Today we celebrate a German landscape and flower painter who was forbidden to paint by her father.
We'll also learn about a self-taught botanist who spent nearly a dozen years in the Amazon rainforest.
We hear an excerpt about spring from the man who wrote A Farewell to Arms.
We Grow That Garden Library™ with a book about one of the 19th-century’s top botanical illustrators.
And then we’ll wrap things up with a little story from the 2017 Beijing Crabapple Conference.
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April 14, 1844
Today is the birthday of the German landscape and flower painter Helene Cramer who was born on this day in 1844.
Helen and her sister Molly were both painters in Hamburg, Germany. Their father, Cesar, forbade his daughters to become painters. And so, the two sisters didn’t start painting until middle age. Helen was 38 when she first picked up a brush. Her primary subject with flowers.
After studying with other artists and painters, Helen and Molly exhibited their art throughout Germany and at the 1883 World's Fair in Chicago. Most gardeners say that their favorite painting of Helene’s is her work called "Marsh Marigolds and Crown Imperials."
When Helen died in 1916, she was 72 years old. Both she and her sister are buried in Plot 27 of the "Garten der Frauen," Or the garden of women at the Hamburg Ohlsdorf cemetery.
April 14, 2020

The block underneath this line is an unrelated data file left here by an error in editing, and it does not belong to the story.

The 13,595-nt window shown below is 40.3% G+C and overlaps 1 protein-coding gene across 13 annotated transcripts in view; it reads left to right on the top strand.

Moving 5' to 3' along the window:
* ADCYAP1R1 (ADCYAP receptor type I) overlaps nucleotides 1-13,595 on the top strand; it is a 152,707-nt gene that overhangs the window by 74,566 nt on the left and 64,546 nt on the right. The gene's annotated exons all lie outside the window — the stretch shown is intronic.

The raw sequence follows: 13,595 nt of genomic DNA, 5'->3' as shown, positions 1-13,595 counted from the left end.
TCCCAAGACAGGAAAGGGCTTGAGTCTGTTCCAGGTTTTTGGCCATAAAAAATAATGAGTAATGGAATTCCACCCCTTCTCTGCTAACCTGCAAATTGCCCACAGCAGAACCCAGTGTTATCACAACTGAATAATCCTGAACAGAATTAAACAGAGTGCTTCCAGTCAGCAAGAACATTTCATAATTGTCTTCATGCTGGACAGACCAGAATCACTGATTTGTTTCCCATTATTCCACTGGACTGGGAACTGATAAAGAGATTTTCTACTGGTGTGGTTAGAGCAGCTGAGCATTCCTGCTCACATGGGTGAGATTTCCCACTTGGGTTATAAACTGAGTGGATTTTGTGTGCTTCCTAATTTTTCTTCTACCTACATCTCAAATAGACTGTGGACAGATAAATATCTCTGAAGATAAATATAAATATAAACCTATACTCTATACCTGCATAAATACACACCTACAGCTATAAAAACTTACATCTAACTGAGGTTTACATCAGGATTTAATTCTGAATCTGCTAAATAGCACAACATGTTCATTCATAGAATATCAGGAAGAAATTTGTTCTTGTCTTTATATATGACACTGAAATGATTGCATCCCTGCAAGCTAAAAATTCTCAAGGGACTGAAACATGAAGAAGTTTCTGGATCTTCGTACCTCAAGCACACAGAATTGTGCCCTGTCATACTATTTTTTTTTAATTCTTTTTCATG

On this day the book, A Naturalist in the Amazon: The Journals & Writings of Henry Walter Bates was published.
Unlike many of his scientist friends and peers, Henry was entirely self-taught.
Early in his career, Henry met the great English naturalist Alfred Russel Wallace. By 1848, Henry and Alfred left England to explore the Amazon Rainforest.
While Henry stayed in the Rainforest for eleven years, Alfred returned to England after four years- though all of Alfred’s specimens and notes were lost at sea on his voyage home. After the ship he was on caught fire and sank, Alfred and the crew were rescued after ten days adrift in the Atlantic.
During his eleven years in the Rainforest in Brazil, Henry collected butterflies, and he sent back a whopping 15,000 insect specimens - with over half of his collection listed as brand new discoveries.
As Henry wrapped up his time in the Rainforest, he had survived both yellow fever and malaria in addition to many other uncomfortable maladies. Toward the end, it’s not surprising to read that Henry had grown weary of the enormous challenges of life as an explorer. He wrote,